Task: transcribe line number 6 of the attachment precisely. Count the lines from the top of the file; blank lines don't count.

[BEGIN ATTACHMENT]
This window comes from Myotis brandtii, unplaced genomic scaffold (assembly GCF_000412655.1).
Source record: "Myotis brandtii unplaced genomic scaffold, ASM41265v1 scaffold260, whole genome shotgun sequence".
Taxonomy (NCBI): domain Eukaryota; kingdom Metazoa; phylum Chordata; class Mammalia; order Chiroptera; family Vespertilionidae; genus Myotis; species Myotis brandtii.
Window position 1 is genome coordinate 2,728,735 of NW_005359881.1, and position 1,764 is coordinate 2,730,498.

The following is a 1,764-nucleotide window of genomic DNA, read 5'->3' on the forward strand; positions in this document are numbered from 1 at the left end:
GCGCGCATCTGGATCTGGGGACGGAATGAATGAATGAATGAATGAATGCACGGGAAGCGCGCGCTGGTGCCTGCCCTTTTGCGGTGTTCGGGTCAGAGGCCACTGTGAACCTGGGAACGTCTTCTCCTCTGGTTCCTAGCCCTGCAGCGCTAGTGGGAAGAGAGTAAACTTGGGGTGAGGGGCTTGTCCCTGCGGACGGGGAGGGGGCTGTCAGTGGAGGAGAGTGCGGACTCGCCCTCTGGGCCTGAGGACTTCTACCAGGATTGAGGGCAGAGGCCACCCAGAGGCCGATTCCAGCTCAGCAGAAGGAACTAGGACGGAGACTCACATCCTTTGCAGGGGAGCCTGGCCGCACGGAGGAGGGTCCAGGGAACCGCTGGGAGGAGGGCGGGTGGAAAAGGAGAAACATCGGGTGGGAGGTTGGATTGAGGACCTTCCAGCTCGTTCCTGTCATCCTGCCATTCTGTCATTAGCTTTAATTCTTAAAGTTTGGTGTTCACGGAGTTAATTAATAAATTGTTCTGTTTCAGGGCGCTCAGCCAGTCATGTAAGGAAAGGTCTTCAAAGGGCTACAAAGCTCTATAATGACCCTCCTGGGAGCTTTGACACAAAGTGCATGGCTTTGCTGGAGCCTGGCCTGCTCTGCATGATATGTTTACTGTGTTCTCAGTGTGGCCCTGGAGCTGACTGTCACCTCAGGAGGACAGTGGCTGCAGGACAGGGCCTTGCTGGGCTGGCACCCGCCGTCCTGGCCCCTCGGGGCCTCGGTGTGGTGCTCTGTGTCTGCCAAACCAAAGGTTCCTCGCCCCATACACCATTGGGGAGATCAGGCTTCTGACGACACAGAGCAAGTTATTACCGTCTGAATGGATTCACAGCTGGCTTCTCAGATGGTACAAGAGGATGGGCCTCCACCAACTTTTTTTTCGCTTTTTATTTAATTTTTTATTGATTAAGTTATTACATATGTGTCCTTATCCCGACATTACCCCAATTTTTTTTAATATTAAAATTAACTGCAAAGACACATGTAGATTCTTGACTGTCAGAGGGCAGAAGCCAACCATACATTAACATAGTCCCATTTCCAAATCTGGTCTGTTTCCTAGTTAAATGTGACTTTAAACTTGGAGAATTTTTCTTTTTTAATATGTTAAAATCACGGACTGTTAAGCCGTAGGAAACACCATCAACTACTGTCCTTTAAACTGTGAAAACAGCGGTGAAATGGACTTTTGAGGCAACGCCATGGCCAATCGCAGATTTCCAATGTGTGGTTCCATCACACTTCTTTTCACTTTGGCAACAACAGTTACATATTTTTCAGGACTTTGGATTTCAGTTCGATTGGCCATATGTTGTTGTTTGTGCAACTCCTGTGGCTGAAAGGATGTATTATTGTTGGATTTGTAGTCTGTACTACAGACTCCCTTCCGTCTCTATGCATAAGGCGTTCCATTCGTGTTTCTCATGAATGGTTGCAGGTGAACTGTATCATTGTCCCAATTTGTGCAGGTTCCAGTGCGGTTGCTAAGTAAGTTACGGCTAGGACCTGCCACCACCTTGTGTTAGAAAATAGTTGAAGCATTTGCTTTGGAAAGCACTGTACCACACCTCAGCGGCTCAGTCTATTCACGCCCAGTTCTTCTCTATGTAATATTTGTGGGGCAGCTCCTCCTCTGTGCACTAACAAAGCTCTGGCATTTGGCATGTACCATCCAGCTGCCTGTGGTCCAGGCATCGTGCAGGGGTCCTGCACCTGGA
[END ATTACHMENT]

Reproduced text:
GCGCGCATCTGGATCTGGGGACGGAATGAATGAATGAATGAATGAATGCACGGGAAGCGCGCGCTGGTGCCTGCCCTTTTGCGGTGTTCGGGTCAGAGGCCACTGTGAACCTGGGAACGTCTTCTCCTCTGGTTCCTAGCCCTGCAGCGCTAGTGGGAAGAGAGTAAACTTGGGGTGAGGGGCTTGTCCCTGCGGACGGGGAGGGGGCTGTCAGTGGAGGAGAGTGCGGACTCGCCCTCTGGGCCTGAGGACTTCTACCAGGATTGAGGGCAGAGGCCACCCAGAGGCCGATTCCAGCTCAGCAGAAGGAACTAGGACGGAGACTCACATCCTTTGCAGGGGAGCCTGGCCGCACGGAGGAGGGTCCAGGGAACCGCTGGGAGGAGGGCGGGTGGAAAAGGAGAAACATCGGGTGGGAGGTTGGATTGAGGACCTTCCAGCTCGTTCCTGTCATCCTGCCATTCTGTCATTAGCTTTAATTCTTAAAGTTTGGTGTTCACGGAGTTAATTAATAAATTGTTCTGTTTCAGGGCGCTCAGCCAGTCATGTAAGGAAAGGTCTTCAAAGGGCTACAAAGCTCTATAATGACCCTCCTGGGAGCTTTGACACAAAGTGCATGGCTTTGCTGGAGCCTGGCCTGCTCTGCATGATATGTTTACTGTGTTCTCAGTGTGGCCCTGGAGCTGACTGTCACCTCAGGAGGACAGTGGCTGCAGGACAGGGCCTTGCTGGGCTGGCACCCGCCGTCCTGGCCCCTCGGGGCCTCGGTGTGGTGCTCTGTGTCTGCCAAACCAAAGGTTCCTCGCCCCATACACCATTGGGGAGATCAGGCTTCTGACGACACAGAGCAAGTTATTACCGTCTGAATGGATTCACAGCTGGCTTCTCAGATGGTACAAGAGGATGGGCCTCCACCAACTTTTTTTTCGCTTTTTATTTAATTTTTTATTGATTAAGTTATTACATATGTGTCCTTATCCCGACATTACCCCAATTTTTTTTAATATTAAAATTAACTGCAAAGACACATGTAGATTCTTGACTGTCAGAGGGCAGAAGCCAACCATACATTAACATAGTCCCATTTCCAAATCTGGTCTGTTTCCTAGTTAAATGTGACTTTAAACTTGGAGAATTTTTCTTTTTTAATATGTTAAAATCACGGACTGTTAAGCCGTAGGAAACACCATCAACTACTGTCCTTTAAACTGTGAAAACAGCGGTGAAATGGACTTTTGAGGCAACGCCATGGCCAATCGCAGATTTCCAATGTGTGGTTCCATCACACTTCTTTTCACTTTGGCAACAACAGTTACATATTTTTCAGGACTTTGGATTTCAGTTCGATTGGCCATATGTTGTTGTTTGTGCAACTCCTGTGGCTGAAAGGATGTATTATTGTTGGATTTGTAGTCTGTACTACAGACTCCCTTCCGTCTCTATGCATAAGGCGTTCCATTCGTGTTTCTCATGAATGGTTGCAGGTGAACTGTATCATTGTCCCAATTTGTGCAGGTTCCAGTGCGGTTGCTAAGTAAGTTACGGCTAGGACCTGCCACCACCTTGTGTTAGAAAATAGTTGAAGCATTTGCTTTGGAAAGCACTGTACCACACCTCAGCGGCTCAGTCTATTCACGCCCAGTTCTTCTCTATGTAATATTTGTGGGGCAGCTCCTCCTCTGTGCACTAACAAAGCTCTGGCATTTGGCATGTACCATCCAGCTGCCTGTGGTCCAGGCATCGTGCAGGGGTCCTGCACCTGGA